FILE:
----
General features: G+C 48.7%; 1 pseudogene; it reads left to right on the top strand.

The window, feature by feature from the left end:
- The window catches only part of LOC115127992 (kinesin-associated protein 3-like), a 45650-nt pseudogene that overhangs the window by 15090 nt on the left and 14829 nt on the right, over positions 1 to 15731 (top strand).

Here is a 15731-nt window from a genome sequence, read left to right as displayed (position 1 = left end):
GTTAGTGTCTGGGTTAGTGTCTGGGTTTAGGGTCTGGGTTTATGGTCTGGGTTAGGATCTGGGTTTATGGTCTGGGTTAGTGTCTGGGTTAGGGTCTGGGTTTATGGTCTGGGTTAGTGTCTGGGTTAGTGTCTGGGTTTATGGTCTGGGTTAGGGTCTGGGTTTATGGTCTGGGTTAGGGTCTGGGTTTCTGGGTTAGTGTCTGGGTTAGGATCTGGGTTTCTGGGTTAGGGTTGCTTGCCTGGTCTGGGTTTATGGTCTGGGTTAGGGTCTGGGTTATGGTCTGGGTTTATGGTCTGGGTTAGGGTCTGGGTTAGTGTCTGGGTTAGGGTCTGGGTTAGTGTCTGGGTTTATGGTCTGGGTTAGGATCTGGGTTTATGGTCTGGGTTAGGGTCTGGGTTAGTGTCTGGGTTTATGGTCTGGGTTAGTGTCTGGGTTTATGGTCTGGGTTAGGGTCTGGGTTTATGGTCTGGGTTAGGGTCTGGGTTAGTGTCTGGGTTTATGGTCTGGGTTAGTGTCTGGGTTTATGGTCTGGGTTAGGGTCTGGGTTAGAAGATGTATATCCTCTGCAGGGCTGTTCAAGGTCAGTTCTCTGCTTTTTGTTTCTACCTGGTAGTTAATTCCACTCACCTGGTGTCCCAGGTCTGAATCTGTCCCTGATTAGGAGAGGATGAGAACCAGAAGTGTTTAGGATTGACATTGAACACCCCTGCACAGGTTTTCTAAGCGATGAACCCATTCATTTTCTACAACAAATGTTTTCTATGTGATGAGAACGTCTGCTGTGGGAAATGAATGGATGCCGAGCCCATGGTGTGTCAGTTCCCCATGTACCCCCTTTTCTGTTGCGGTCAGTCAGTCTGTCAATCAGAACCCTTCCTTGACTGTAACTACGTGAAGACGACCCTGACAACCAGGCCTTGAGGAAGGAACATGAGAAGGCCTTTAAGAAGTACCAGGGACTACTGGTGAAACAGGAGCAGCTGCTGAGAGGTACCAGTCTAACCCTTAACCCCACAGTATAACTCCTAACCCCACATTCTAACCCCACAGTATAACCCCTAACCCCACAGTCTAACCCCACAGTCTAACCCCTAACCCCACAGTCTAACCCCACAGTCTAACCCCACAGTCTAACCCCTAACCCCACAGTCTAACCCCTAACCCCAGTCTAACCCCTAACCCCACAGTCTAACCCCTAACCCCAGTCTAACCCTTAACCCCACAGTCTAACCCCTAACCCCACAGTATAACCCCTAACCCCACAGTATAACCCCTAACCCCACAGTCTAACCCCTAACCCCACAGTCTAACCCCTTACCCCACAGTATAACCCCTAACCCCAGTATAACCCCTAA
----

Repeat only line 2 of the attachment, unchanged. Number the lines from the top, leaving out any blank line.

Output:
The window, feature by feature from the left end: